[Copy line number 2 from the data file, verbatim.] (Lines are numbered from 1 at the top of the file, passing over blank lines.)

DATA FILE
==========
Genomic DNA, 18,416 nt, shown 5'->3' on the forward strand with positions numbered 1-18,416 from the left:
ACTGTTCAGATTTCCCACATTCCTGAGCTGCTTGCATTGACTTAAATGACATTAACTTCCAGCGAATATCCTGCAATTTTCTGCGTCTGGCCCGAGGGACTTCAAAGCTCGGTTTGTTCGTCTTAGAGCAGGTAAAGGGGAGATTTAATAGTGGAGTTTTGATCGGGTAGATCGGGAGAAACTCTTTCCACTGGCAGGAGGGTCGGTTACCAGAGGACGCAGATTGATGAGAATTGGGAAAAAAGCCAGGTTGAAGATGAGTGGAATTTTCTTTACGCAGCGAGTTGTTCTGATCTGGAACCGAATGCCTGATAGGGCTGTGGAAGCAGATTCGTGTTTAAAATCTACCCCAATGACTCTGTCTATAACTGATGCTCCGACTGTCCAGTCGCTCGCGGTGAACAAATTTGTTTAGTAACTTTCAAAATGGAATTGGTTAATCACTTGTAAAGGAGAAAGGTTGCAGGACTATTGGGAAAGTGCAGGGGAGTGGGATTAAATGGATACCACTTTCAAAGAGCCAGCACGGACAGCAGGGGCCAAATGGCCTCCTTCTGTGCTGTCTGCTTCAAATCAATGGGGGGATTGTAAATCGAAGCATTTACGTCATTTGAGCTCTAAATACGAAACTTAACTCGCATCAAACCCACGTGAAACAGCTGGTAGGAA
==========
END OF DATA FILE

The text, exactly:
ACTGTTCAGATTTCCCACATTCCTGAGCTGCTTGCATTGACTTAAATGACATTAACTTCCAGCGAATATCCTGCAATTTTCTGCGTCTGGCCCGAGGGACTTCAAAGCTCGGTTTGTTCGTCTTAGAGCAGGTAAAGGGGAGATTTAATAGTGGAGTTTTGATCGGGTAGATCGGGAGAAACTCTTTCCACTGGCAGGAGGGTCGGTTACCAGAGGACGCAGATTGATGAGAATTGGGAAAAAAGCCAGGTTGAAGATGAGTGGAATTTTCTTTACGCAGCGAGTTGTTCTGATCTGGAACCGAATGCCTGATAGGGCTGTGGAAGCAGATTCGTGTTTAAAATCTACCCCAATGACTCTGTCTATAACTGATGCTCCGACTGTCCAGTCGCTCGCGGTGAACAAATTTGTTTAGTAACTTTCAAAATGGAATTGGTTAATCACTTGTAAAGGAGAAAGGTTGCAGGACTATTGGGAAAGTGCAGGGGAGTGGGATTAAATGGATACCACTTTCAAAGAGCCAGCACGGACAGCAGGGGCCAAATGGCCTCCTTCTGTGCTGTCTGCTTCAAATCAATGGGGGGATTGTAAATCGAAGCATTTACGTCATTTGAGCTCTAAATACGAAACTTAACTCGCATCAAACCCACGTGAAACAGCTGGTAGGAA